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M. L. Stewart
Unknown (2011)

### Product Description

We begin to die from the second we are born. The only difference is how long it will take each of us and how painful it will be.

Dermott Madison's thirst for revenge takes him to Pakistan, Mexico and back to England in Part 2 of The Facebook Killer.

WARNING: This should not be read by people with a heart condition, the squeamish or those suffering from fantasies of committing murder.

The Facebook Killer: Part Two.

M.L. Stewart



Chapter 1.


I hate flying. I always have. The take-off and landings have always terrified me and tonight was no different. A strong crosswind made things even worse. One wheel thudded onto the tarmac, lurching the plane steeply to the left. It felt like we momentarily lifted off again, when the other wheel suddenly made contact with planet Earth. I kept my eyes tightly closed, my heart pounding. A child was screaming his lungs out somewhere to the rear of the plane. A woman, opposite, was muttering something I could only assume was a prayer. We lurched heavily, once again, this time to the right, before slamming down on both wheels. The shrill screech of the flaps being raised drowned out the prayers and the screaming child. The seat belt cut into my pelvis as my forward momentum overtook that of the slowing plane.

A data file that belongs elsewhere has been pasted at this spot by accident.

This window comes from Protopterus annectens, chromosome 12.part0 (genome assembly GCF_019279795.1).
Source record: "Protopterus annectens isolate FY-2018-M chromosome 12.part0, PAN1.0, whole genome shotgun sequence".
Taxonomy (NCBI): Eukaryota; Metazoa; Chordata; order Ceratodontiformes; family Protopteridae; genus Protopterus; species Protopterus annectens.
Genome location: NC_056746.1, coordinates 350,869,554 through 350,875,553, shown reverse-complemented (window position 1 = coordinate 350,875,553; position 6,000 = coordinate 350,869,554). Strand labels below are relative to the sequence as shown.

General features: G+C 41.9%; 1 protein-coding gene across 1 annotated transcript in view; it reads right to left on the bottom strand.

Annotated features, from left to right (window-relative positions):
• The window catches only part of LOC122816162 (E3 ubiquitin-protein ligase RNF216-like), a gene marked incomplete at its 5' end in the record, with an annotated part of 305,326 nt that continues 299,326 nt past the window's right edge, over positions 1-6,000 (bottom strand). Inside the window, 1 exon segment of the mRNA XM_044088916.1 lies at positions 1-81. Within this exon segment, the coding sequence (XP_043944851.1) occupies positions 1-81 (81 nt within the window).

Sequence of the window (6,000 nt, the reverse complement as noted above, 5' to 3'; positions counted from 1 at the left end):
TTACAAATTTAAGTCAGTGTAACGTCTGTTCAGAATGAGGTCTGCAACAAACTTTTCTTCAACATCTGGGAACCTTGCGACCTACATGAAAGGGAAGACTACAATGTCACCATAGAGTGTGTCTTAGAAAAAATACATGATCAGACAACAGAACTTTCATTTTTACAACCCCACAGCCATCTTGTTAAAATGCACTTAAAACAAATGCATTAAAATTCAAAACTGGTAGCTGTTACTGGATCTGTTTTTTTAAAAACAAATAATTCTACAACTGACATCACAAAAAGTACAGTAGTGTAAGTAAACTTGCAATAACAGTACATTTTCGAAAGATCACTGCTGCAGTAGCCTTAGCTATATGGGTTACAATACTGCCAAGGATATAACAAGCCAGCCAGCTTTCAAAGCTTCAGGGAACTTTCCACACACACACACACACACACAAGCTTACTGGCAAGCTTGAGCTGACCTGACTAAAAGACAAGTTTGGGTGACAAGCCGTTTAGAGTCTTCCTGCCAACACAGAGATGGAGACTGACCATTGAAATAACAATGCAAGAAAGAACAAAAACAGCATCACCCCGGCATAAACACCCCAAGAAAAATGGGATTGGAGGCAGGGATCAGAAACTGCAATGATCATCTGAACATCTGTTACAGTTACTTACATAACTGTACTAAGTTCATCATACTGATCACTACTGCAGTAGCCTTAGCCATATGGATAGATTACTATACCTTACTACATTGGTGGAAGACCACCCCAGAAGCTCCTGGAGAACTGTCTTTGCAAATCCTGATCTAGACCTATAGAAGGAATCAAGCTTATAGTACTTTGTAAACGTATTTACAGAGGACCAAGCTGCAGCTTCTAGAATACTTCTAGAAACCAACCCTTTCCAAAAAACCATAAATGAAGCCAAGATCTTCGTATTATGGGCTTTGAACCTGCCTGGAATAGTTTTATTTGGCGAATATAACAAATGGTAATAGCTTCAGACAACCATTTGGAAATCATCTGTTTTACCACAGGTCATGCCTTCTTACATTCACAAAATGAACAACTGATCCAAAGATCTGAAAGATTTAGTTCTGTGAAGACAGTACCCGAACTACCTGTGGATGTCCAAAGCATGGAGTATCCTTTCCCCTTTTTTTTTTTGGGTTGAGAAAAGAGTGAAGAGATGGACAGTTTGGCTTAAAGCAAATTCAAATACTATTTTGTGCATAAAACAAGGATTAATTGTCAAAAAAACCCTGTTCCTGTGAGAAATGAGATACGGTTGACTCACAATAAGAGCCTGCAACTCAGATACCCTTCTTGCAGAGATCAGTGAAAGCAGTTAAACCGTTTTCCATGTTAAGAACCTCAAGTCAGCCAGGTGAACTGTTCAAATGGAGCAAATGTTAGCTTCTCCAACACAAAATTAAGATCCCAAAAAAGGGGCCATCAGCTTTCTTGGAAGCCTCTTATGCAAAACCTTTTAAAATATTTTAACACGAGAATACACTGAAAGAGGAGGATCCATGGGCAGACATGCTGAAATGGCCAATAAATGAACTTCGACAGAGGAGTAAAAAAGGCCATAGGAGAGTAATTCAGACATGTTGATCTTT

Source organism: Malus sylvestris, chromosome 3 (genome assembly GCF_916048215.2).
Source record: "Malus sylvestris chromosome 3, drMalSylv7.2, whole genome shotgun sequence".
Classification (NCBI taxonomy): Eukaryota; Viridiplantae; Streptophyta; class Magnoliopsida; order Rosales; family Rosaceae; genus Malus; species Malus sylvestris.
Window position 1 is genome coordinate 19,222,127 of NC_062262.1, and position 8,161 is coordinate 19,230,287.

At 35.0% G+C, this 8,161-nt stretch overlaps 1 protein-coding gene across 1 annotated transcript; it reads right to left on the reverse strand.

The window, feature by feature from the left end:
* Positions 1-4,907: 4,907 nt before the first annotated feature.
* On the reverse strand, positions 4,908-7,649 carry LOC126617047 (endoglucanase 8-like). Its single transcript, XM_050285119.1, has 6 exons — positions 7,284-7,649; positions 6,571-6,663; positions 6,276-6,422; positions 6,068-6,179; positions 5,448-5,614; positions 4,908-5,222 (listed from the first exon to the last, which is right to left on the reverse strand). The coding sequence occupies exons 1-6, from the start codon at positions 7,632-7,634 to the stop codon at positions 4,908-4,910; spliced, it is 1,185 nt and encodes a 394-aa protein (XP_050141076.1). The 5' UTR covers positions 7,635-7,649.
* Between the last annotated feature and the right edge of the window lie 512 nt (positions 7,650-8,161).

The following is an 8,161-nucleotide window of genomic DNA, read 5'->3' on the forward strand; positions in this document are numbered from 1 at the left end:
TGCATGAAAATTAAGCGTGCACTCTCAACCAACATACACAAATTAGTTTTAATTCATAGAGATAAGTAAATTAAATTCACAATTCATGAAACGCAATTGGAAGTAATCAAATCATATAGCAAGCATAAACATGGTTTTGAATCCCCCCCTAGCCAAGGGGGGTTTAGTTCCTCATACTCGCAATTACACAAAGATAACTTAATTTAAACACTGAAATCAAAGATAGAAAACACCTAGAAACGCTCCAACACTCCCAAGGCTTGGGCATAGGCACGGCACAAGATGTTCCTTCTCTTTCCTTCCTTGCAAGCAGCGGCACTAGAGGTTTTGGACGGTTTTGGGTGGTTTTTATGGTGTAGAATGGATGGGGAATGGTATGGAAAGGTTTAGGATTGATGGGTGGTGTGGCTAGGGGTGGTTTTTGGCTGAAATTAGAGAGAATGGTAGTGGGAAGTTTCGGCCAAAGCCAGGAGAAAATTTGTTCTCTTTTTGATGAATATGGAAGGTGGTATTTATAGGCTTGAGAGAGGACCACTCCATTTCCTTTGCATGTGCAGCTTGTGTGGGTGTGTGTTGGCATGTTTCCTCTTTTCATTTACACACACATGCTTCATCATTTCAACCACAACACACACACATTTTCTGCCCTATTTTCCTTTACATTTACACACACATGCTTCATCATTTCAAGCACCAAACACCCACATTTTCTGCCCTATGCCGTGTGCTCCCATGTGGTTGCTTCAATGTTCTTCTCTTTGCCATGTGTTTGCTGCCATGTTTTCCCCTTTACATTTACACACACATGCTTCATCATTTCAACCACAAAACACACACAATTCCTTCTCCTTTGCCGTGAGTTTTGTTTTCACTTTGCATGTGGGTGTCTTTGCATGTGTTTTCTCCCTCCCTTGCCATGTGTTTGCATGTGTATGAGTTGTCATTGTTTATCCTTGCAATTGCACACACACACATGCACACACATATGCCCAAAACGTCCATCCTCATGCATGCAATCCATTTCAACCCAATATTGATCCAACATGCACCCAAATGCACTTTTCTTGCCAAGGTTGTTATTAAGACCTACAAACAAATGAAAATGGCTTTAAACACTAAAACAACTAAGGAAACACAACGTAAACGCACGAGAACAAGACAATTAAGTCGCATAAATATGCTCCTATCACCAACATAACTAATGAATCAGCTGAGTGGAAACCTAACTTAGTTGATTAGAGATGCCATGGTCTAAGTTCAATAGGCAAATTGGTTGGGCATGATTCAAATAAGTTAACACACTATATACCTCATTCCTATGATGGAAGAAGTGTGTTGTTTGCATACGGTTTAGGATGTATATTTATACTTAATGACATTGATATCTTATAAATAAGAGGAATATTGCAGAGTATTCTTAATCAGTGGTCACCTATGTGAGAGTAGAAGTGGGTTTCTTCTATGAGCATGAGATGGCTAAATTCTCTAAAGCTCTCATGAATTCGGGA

The Captain’s announcement meant nothing to me the first time round, but my fellow passengers seemed to take some comfort in his words.

Ladies and Gentlemen, welcome to Allama Iqbal International Airport, Lahore. The current temperature is five degrees Celsius and we are experiencing heavy rain. We would like to thank you for flying with Pakistan International Airlines and we hope to see you again soon.”


Norman waited by luggage carousel number five. Half-expecting to stand out a mile from the crowd, we were pleasantly surprised to see at least another forty white Europeans had taken the same flight from London.

We had travelled light. We had been forced to. That bastard Gerradine’s newspaper article had almost messed up everything. On that last drive back to Epping Forest, we’d heard on the radio that the police had intensified their search for Adrian Devoy but were also pursuing another “line of interest”. The bastard had put them onto me.

Gary Pearson’s death hadn’t made the news by the time we fled London and we had no reason to worry that it would be linked to the apple picking. My only regret had been that we didn’t have time to wrap things up properly, we still had one of the original thirteen left to deal with.

Laputa was all locked up and we had covered the path with dead tree branches, leaving nothing to indicate anyone had been there. The camper van was put back in the storage unit, where Devoy was doing well and still being fed and watered. I paid the doctor another month’s salary and informed him of our expected return date. We then took a taxi to Heathrow airport. My hand luggage held the laptop. The suitcase contained Norman, the rest of the cash, a copy of the Koran in braille, a gas mask, a hijab and burka.